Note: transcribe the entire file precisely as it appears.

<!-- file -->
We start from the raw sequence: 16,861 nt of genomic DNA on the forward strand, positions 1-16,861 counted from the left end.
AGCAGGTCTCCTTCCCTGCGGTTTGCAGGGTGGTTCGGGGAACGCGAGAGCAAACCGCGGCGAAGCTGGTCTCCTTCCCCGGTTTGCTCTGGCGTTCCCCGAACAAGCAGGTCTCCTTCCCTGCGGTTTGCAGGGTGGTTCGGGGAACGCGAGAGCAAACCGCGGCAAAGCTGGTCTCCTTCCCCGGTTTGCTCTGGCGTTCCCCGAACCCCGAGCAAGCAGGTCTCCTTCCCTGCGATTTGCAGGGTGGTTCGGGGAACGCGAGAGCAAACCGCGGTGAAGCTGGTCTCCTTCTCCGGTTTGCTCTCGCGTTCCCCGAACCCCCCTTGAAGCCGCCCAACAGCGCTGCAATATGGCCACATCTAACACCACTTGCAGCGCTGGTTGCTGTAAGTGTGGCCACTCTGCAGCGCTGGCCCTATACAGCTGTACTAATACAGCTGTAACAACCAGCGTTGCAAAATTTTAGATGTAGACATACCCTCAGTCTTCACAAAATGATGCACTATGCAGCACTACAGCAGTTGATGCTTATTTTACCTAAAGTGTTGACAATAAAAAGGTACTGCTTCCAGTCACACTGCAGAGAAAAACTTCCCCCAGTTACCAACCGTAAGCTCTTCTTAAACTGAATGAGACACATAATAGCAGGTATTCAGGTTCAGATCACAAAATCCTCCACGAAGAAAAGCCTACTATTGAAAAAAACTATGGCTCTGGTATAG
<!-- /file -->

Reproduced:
We start from the raw sequence: 16,861 nt of genomic DNA on the forward strand, positions 1-16,861 counted from the left end.
AGCAGGTCTCCTTCCCTGCGGTTTGCAGGGTGGTTCGGGGAACGCGAGAGCAAACCGCGGCGAAGCTGGTCTCCTTCCCCGGTTTGCTCTGGCGTTCCCCGAACAAGCAGGTCTCCTTCCCTGCGGTTTGCAGGGTGGTTCGGGGAACGCGAGAGCAAACCGCGGCAAAGCTGGTCTCCTTCCCCGGTTTGCTCTGGCGTTCCCCGAACCCCGAGCAAGCAGGTCTCCTTCCCTGCGATTTGCAGGGTGGTTCGGGGAACGCGAGAGCAAACCGCGGTGAAGCTGGTCTCCTTCTCCGGTTTGCTCTCGCGTTCCCCGAACCCCCCTTGAAGCCGCCCAACAGCGCTGCAATATGGCCACATCTAACACCACTTGCAGCGCTGGTTGCTGTAAGTGTGGCCACTCTGCAGCGCTGGCCCTATACAGCTGTACTAATACAGCTGTAACAACCAGCGTTGCAAAATTTTAGATGTAGACATACCCTCAGTCTTCACAAAATGATGCACTATGCAGCACTACAGCAGTTGATGCTTATTTTACCTAAAGTGTTGACAATAAAAAGGTACTGCTTCCAGTCACACTGCAGAGAAAAACTTCCCCCAGTTACCAACCGTAAGCTCTTCTTAAACTGAATGAGACACATAATAGCAGGTATTCAGGTTCAGATCACAAAATCCTCCACGAAGAAAAGCCTACTATTGAAAAAAACTATGGCTCTGGTATAG